In the normal course of events, I worked directly with the clients, and delivered my work to them myself. For some reason never fully explained, on this occasion I did not get to meet the client and instead dealt exclusively with my agent. What exactly went wrong between the time of me handing over the finished pictures to the agent, and her passing them to the client – or indeed, if she ever handed them to the client, I never discovered. All I did know for sure, was that two months of hard work was never fully paid for.  Fortunately, during my ongoing film-to-digital trawl, I recently came across colour slides of several examples of the artwork from that fateful commission and the original photographic templates.

The delightful “balcon” at Arcos…

If I was ever to receive a similar commission again, apart from making sure to deal with the client on a one-to-one basis, I might also decide to produce Photoshop images (presented on the similar art papers to the original gouaches) rather than paintings. For me the finished results, especially with these highly graphic, minimalist images are at least as good as paintings, and in the awful prospect that I again would not be fully recompensed, would have expended a fraction of the time.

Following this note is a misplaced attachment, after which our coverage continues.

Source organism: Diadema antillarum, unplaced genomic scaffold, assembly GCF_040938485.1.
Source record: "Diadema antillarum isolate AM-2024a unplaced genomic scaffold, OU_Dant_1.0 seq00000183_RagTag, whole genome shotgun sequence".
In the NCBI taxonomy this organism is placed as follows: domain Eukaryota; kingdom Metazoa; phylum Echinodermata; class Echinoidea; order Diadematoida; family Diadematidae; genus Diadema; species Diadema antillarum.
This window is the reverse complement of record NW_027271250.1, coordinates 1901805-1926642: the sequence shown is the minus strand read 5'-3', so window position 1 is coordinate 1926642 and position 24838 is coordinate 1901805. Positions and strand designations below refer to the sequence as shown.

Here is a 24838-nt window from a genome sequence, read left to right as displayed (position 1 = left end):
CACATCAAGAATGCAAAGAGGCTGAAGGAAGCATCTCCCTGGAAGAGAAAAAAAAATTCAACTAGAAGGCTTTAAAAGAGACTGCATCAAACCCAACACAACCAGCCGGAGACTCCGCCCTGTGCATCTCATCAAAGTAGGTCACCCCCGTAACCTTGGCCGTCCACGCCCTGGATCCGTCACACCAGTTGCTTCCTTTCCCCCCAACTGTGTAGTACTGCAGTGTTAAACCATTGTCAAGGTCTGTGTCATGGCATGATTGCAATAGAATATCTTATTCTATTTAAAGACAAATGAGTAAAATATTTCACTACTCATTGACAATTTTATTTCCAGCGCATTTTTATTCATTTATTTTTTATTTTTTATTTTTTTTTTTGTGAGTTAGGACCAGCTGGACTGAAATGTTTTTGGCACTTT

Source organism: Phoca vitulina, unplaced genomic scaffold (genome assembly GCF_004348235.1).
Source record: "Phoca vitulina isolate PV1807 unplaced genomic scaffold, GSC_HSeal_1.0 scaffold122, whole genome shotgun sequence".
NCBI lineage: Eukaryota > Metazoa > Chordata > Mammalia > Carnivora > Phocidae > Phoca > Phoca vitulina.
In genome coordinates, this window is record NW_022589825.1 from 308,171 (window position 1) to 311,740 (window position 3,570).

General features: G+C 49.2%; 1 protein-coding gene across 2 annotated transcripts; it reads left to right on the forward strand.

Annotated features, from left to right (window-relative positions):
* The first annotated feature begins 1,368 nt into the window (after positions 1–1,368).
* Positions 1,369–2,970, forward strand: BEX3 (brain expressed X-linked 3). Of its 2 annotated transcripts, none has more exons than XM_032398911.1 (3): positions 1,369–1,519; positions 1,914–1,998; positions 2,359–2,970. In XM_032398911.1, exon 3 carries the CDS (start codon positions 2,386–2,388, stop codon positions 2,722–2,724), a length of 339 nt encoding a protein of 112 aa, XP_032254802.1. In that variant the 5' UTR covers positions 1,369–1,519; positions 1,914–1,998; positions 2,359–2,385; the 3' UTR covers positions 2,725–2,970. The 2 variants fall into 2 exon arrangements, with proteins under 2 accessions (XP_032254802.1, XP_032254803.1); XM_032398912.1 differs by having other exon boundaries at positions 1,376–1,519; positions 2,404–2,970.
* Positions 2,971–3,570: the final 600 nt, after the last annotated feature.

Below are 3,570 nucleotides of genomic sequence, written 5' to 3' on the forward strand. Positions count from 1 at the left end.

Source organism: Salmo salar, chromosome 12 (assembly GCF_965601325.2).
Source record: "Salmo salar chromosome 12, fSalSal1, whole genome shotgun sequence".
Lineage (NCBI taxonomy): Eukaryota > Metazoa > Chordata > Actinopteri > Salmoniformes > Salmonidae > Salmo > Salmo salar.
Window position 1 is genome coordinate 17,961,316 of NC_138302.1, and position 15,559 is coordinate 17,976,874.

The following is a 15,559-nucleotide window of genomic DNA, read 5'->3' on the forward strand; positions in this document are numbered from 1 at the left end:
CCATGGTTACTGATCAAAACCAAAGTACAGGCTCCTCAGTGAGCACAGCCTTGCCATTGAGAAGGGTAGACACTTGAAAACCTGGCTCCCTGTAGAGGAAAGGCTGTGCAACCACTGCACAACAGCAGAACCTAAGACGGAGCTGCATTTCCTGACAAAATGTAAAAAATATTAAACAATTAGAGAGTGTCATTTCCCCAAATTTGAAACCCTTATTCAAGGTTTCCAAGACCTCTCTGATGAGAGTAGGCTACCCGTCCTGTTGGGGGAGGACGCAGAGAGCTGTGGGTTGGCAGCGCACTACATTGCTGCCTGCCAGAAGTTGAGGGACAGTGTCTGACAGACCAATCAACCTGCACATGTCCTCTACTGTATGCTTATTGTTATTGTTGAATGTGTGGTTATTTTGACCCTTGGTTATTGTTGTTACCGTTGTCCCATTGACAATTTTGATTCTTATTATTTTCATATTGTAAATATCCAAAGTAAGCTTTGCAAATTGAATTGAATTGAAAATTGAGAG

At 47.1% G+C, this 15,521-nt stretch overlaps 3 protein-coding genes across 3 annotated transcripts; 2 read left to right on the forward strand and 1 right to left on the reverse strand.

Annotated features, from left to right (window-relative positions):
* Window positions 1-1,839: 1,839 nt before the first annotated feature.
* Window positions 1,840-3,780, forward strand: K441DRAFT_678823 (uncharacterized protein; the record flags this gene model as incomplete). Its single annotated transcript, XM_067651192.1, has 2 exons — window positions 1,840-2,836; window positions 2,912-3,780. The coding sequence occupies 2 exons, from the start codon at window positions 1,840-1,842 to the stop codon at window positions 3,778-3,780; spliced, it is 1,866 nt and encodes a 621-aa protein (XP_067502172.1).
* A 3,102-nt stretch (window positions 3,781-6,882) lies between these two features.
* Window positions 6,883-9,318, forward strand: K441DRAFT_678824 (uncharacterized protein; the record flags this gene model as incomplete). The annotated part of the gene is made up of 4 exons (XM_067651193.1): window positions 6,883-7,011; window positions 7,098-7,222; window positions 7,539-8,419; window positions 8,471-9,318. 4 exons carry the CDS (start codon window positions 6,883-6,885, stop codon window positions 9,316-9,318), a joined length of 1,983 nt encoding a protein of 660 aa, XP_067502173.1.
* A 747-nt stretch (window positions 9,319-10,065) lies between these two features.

And finally, the Bishop’s palace in Seville.

Presented here (within the text) in triptych form are four of those very images. The photo templates comprise the central images, with the original gouaches on the right, and my new Photoshop treatments on the left. See what you think and don’t be afraid to let me know…